Breaks are key. Also warm up exercises help (before the work, of course). I often warm up after extersnive breaks (sleep, lunch, etc...).
Check out Workrave (open source, free) that will time breaks and microbreaks for you.
Common problem. I once heard it said that you should take minutes off in every hour, hours off in every day and days off in every week. The problem of course is trying to remember to do this. Do you have a good chair?
i'm seeing an ostiopath right now and the main thing she said was set my screen up so that the top of the screen is at eye level when you are sitting up straight as this helps keep a good posture...
if you are a tall man like me this makes the screen very high! however i feel already an improvement!
|Do you have a good chair? |
Pretty good, I suppose. It has a high back and armrests, but my elbows generally rest on my spongy elbow rest pad thingie. Sometimes it feels like my chair is a bit low, but it's at its max height. Thinking I might sit on my exercise ball to keep my spine straight or get a backless knee chair...
I get very tight around the shoulders. I find a little work out here and there does wonders. Nothing major, just some press ups, curls, shoulder presses etc.
I second work outs. It helped me a great deal! I work out 3 times a week for 30-45 minutes. Feel much better generally.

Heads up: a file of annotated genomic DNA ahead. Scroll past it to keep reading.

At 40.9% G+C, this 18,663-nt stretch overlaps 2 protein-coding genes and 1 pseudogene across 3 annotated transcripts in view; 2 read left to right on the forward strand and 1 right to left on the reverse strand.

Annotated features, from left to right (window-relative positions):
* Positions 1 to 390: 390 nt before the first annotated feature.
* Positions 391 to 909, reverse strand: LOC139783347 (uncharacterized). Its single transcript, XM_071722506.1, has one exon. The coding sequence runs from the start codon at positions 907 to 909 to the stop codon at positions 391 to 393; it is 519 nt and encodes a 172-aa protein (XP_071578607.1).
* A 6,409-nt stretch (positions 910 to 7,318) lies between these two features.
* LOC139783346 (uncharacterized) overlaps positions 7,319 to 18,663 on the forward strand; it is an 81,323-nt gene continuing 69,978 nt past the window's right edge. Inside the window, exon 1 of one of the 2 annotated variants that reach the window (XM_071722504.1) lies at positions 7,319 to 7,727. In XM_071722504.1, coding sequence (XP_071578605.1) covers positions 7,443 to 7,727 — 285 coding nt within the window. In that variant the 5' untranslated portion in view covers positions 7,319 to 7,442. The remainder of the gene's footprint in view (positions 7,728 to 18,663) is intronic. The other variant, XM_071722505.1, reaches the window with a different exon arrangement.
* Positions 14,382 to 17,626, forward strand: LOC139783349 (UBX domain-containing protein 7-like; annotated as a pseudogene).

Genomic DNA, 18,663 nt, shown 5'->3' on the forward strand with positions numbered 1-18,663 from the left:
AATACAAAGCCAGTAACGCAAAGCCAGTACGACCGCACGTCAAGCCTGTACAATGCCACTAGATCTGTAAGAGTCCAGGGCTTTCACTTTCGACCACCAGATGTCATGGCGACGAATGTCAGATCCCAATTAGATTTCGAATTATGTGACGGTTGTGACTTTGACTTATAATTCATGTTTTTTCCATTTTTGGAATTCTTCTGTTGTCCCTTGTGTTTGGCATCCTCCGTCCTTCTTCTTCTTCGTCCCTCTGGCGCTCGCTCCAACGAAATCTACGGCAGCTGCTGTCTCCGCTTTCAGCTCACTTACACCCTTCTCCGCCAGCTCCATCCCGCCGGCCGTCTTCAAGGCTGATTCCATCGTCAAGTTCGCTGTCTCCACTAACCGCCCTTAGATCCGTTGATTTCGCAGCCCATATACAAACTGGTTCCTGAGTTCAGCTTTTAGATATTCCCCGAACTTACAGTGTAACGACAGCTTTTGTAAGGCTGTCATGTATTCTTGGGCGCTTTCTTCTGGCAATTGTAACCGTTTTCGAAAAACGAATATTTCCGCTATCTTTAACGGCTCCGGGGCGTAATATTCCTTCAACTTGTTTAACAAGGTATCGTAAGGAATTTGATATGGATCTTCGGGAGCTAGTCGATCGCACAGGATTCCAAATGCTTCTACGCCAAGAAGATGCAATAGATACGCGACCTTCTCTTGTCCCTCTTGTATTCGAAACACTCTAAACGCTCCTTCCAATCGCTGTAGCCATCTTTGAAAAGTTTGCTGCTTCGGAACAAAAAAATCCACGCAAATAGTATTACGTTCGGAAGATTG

I suffered from RSI for many years.
Take breaks and build your arm muscles. Stretching helps but it's mostly about getting more blood flow. I flex my arms and make funny moves all the time. :)
Swimming does me fine
|Do you take regular (smoke/coffee) breaks? |
Frequent breaks are good, but drinking coffee can acutally tighten up muscles.
There was a time I could not work at all on my PC because my RSI had gotten so bad, but regular yoga sessions help to keep my muscles more balanced and out of pain now.
I came across these following tips.
-- Breaks should be taken every 30-45 minutes for at least 5 minutes. If you need assistance there are free downloadable timers that will help remind you to do so. (Not really realistic, but probably healthy)
-- Stretch your arms, hands, neck, and back during breaks. This yoga site demonstrates some exercises. Other sites are listed below.
-- Maintain posture alignment. Don't slouch on the couch with the laptop.
-- Work stations should be reviewed initially and with each office move. Adjust your chair, monitor, keyboard, mouse, laptop. Alternate keyboards and mice periodically.
--Shift your gaze from the computer screen to the distance. And don't forget to blink!
--Limit non-essential computer use. This may be heresy -- but do give the surfing, gaming, emailing, and text messaging a rest.
Good luck and stay healthy.
|...sit on my exercise ball to keep my spine straight... |
Not for extended periods of time, so the chiropractor I see every now and again tells me.
RSI is a symptom of a working environment with poor ergonomics and practices. In your case, I would review the entire layout of your working area to reduce RSI and other potential problems such as neck, back and shoulder pain, etc. While all these items may not seem relevant, they all combine together to form a positive work space.